Berlin studio Mono Architekten has created a service station in Thuringia, Germany, combining facilities for motorists with an exhibition space about a nearby bronze-age burial mound.
Located off the Bundesautobahn 72 motorway to the east of Leipzig, the centre sits alongside a new educational trail that celebrates the Leubinger Fürstenhügel site, which is one of the region’s most important archaeological monuments.
“Part of the holistic concept was not only the careful placement of the structure within the historically significant surroundings but also the integration of an exhibition and educational path,” said Mono Architekten.
“Visitors are encouraged to linger, enjoy the views of the surrounding area or learn more about the history of the region. The educational trail connects architecture and landscape as it leads the way from the building to the burial mound.”
To house its unusual meeting of uses, Mono Architekten designed two elongated, gabled wings for the service station that are informed by another nearby archaeological find – a bronze-age longhouse.
Corrugated aluminium has been used to clad the entire exterior, with the aim of creating a “calm and restrained aesthetic” that carries through to the pared-back, wood-lined interiors.
Perpendicular to the road, the building’s western wing has a gateway-like form and a large column-free span, sheltering the petrol station and containing a shop at one end.
In the eastern wing, bathrooms and utility rooms sit alongside a rest area and cafe. Seating extends onto a mezzanine level as well as a terrace sheltered under the projecting gable roof.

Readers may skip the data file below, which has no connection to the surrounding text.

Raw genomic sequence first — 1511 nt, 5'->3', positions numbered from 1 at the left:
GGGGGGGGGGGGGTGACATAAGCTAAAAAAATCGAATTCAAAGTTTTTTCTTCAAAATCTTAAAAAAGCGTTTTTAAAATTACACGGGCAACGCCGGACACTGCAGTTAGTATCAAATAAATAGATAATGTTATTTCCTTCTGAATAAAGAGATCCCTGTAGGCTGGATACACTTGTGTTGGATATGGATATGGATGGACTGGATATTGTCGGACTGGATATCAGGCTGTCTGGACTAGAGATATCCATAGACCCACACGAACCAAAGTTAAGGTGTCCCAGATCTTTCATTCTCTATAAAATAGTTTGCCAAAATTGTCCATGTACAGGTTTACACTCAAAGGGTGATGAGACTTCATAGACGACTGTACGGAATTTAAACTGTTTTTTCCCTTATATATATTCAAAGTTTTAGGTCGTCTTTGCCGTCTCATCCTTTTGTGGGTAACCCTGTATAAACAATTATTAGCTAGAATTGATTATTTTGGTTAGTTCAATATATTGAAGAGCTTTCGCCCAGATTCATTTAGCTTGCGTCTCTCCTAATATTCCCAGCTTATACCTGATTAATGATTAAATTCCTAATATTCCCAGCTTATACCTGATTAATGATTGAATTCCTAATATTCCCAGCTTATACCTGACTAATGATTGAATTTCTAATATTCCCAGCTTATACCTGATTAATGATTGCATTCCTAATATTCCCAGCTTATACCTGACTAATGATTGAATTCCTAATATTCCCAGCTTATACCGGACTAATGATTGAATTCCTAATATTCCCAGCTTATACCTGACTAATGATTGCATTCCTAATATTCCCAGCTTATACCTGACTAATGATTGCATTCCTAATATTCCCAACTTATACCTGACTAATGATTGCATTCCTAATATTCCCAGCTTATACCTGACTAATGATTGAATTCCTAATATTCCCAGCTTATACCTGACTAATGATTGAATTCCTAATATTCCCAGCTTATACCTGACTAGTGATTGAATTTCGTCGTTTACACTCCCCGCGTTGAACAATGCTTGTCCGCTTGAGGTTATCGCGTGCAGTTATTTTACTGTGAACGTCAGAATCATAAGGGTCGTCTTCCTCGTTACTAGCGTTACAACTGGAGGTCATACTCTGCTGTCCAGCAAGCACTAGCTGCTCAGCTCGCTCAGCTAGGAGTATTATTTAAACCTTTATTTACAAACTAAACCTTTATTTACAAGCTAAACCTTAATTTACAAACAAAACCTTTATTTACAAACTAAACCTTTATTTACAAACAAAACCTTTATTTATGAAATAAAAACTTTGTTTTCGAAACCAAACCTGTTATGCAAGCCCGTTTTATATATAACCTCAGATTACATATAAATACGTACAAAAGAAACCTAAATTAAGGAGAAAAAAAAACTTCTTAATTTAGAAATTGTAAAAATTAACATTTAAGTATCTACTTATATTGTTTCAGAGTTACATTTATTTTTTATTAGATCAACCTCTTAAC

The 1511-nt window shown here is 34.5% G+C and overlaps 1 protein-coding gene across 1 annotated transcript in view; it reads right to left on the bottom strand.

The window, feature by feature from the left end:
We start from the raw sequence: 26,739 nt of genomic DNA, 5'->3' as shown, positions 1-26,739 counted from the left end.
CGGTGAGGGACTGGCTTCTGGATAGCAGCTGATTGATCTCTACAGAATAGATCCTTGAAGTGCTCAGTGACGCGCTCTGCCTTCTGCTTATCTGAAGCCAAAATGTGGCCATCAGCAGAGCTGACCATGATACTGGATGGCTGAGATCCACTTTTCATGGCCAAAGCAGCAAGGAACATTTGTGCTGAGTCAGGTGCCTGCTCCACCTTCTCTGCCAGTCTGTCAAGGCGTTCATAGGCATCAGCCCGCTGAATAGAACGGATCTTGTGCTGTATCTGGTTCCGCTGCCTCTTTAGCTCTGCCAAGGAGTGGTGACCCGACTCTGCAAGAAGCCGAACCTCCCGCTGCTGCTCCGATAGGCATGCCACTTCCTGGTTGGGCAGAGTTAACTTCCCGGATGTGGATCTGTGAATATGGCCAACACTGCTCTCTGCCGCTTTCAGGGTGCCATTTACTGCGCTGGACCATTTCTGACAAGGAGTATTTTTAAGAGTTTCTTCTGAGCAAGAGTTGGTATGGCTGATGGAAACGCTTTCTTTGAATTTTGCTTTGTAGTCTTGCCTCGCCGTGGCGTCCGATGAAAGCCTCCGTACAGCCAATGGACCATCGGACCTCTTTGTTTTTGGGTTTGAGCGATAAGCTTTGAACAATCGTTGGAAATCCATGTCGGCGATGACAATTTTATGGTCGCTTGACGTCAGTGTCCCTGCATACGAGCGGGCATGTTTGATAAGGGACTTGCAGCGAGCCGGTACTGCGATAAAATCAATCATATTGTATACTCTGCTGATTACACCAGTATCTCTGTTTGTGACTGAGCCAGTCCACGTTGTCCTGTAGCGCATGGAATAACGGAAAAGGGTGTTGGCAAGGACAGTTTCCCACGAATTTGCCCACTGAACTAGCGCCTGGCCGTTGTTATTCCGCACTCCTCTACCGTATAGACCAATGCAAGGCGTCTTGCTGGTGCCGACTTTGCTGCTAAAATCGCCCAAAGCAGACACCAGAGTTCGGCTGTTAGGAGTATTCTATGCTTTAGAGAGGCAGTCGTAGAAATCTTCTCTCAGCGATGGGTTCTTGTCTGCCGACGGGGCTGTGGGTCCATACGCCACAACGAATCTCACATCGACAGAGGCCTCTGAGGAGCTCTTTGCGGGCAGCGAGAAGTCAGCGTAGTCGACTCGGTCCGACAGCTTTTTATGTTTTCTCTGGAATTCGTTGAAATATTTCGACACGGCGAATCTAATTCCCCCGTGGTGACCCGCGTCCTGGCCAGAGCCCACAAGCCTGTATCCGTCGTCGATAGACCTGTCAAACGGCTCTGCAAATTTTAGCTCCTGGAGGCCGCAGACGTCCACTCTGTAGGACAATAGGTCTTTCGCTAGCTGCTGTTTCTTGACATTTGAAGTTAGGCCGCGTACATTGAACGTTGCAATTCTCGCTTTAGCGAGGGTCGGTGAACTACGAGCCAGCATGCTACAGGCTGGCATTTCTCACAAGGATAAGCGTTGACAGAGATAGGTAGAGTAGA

Running down one side of the eastern wing is the long and narrow exhibition space. It contains objects and information about the Leubinger Fürstenhügel burial mound, which is framed through a wall of full-height glazing.
“The building itself was designed as an elongated angle consisting of two wings that smoothly blend into the gently undulating landscape,” explained Mono Architekten.
“A guest area that was modelled according to the form of the longhouse offers a direct visual reference to the mound via generous glass facade at the front of the structure,” it continued.
Along the back of the building, the educational trail leads to the burial mound at one end and a lookout point at the other, highlighting particular details or landscape features along the way.
“Staged as a timeline, the path takes the visitor back in time through historical events, archaeological finds and the construction of the tomb, concluding with the burial mound itself, surrounded by a circular path structure,” said the studio.
MONO Architekten was founded by Daniel Schilp, André Schmidt and Jonas Greubel in 2013.
Previous projects by the practice include an extension to a 1970s school in Germany with a cluster of curving, larch-clad volumes with green roofs.
The photography is by Gregor Schmidt unless stated otherwise.
Architect: MONO Architekten
Design team: Jonas Greubel, Daniel Schilp, André Schmidt, Peter Heckeroth, Sonja Siewert, Eric Zapel, Mariana Varela and Lisa van Heyden
Landscape architecture: Planorama
Exhibition designer: MUS Studio
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